By More Matshediso
Pretoria-Leaders of different organisations representing foreign nationals who live in South Africa say most of their members migrate to the country because they know their lives will be well-protected than in their countries of origin.
They said this on Friday after a day-long meeting with President Jacob Zuma in Pretoria. The meeting was called by the president to discussed issues relating to the recent wave of attacks on foreign nationals.
Frank Ntwali of Rwanda High Commission and Refuge Affairs in South Africa said that in some cases, people from other African countries do not leave their countries by choice, but because their lives are threatened by the state of politics and lack of democracy.
Ntwali said South Africa is the first country that comes to many Africans' minds when they flee from their countries. This is because, he said, South Africa has laws that will safeguard and protect them.
The meeting was attended by over 50 representatives from various organisations representing foreign nationals in South Africa. The team committed to working together with government to resolve the issues amongst South Africans and non-South Africans, and would ensure that the attacks on foreign nationals do not happen again.
President Zuma said the meeting was called to accommodate suggestions of foreign nationals affected by the recent attacks.
“As government, we believe in dealing with the challenges we face together. Therefore, we called this meeting so we can discuss and involve organisations representing foreign nationals in South Africa in finding collective solutions so that these attacks do not happen again.
“We have to ensure that permanent solutions are found, so that all our people can continue to live side by side together like we have done for years,” said President Zuma.
World surprised and worried by attacks
He said the world has been worried, surprised and shocked by what happened in the country recently, but added that the manner in which the attacks were handled by government also showed where the country stands on the matter.
“South Africa is a democratic country. The reason why our brothers and sisters from other countries would jump other countries and come to South Africa is because they believe there is protection in our country, coming out of our constitution and laws,” said the President.
He said leaders who attended the meeting also acknowledged that South Africa is a country that, when things go wrong, addresses issues and exercises what is written in the constitution.
Amongst the suggestions made during the meeting were that the South African government should consider developing an anti-xenophobia campaign, which can be actively promoted in communities. The campaign should educate and discourage any xenophobic attitudes. The integration of forein nationals into local communities should be a process championed by government working with all organisations in the country.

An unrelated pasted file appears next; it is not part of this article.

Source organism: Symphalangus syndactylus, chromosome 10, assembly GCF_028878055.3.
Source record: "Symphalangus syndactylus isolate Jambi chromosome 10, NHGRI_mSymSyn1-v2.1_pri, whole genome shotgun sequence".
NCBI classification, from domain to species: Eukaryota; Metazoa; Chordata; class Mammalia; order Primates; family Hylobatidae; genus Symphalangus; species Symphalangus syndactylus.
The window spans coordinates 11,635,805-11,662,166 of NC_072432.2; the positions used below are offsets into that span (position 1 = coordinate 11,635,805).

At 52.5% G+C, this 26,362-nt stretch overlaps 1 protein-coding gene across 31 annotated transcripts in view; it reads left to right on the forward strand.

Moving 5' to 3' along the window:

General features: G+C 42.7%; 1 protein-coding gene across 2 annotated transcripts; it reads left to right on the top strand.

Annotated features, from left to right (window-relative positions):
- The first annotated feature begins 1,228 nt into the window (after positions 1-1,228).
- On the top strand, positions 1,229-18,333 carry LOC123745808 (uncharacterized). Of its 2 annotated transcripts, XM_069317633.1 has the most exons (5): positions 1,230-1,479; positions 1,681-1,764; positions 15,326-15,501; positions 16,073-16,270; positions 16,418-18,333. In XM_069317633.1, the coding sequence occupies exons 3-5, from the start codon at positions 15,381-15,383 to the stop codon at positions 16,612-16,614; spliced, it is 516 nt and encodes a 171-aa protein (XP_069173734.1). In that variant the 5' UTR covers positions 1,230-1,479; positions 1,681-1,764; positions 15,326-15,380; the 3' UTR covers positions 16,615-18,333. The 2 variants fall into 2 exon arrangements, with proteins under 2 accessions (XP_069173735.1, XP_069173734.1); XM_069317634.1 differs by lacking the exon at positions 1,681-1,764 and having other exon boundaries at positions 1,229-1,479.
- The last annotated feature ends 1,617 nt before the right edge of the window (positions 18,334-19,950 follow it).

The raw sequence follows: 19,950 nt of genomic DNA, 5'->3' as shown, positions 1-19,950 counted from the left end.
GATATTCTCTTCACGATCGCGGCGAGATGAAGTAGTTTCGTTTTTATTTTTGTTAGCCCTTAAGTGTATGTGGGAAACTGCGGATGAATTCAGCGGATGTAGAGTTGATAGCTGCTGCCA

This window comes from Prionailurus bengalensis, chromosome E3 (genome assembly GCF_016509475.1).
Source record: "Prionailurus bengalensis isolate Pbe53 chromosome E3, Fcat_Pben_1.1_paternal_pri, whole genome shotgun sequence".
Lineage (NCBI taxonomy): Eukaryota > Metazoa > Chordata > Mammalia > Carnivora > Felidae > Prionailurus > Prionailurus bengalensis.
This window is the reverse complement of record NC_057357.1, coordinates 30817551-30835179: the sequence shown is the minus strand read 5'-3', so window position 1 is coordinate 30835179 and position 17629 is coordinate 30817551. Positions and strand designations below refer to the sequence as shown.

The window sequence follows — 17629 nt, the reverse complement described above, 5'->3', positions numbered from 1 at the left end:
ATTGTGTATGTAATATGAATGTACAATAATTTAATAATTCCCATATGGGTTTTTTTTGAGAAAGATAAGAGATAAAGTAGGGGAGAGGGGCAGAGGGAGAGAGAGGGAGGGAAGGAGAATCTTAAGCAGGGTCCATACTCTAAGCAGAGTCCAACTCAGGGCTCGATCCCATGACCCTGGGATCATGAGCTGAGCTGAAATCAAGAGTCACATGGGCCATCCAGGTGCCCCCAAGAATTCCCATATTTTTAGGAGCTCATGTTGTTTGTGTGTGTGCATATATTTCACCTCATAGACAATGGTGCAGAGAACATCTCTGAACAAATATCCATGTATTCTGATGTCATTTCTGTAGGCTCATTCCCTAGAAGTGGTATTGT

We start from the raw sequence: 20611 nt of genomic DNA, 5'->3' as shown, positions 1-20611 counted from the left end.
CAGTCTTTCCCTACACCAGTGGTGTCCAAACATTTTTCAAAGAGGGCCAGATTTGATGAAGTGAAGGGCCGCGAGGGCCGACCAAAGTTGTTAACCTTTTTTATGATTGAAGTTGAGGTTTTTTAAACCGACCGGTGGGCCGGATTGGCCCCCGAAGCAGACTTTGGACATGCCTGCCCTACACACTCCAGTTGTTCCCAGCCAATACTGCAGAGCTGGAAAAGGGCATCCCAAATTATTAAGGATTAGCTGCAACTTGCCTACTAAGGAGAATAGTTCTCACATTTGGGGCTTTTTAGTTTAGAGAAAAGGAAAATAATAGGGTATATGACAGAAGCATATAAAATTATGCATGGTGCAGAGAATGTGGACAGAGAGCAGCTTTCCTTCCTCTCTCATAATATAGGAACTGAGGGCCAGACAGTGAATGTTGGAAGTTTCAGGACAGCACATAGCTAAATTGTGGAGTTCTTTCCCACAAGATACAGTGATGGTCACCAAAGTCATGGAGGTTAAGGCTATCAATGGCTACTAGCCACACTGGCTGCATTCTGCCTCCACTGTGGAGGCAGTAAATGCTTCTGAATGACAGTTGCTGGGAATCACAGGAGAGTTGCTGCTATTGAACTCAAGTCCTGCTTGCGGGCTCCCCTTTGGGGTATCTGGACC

Another suggestion was that the government should also promote social cohesion through programmes and campaigns across all races. Social cohesion programmes should involve organisations representing foreign nationals. The government should consider using sporting codes to promote social cohesion and integration. Government should consider reconciliation programme before reintegration process can take place.
The leaders of various international organisations said the South African Police Service must treat all citizens as equals and investigate all cases presented before them including by foreign nationals.
They feel that foreign nationals living in South Africa should contribute to the development of communities in which they live in.
Other suggestions also included that government considers the standardisation of labour practices, so that employers can be forced not to employ cheap labour and exploit people. The standardisation will ensure that all employees both nationals and non-nationals compete equally for jobs.
The leaders expressed satisfaction over the establishment of the Inter-Ministerial Committee (IMC) on migration and looked forward to the outcome of its work.
Report on 2008 cases
Minister in the Presidency, Jeff Radebe, also attended the meeting and gave a report on cases and convictions from the 2008 attacks on foreign nationals.
He said in the period between January 2008 until 2009, a total of 79 cases were brought before the courts and 132 convictions were achieved.
Minister Radebe said in total, the courts meted out 140 years of sentences against the accused.
“These cases are a clear demonstration that government is committed to bringing perpetrators of attacks on foreign nationals to book. It is further demonstration that government takes these attacks seriously and that action has been taken since the 2008 attacks,” said Minister Radebe.-SAnews.gov.za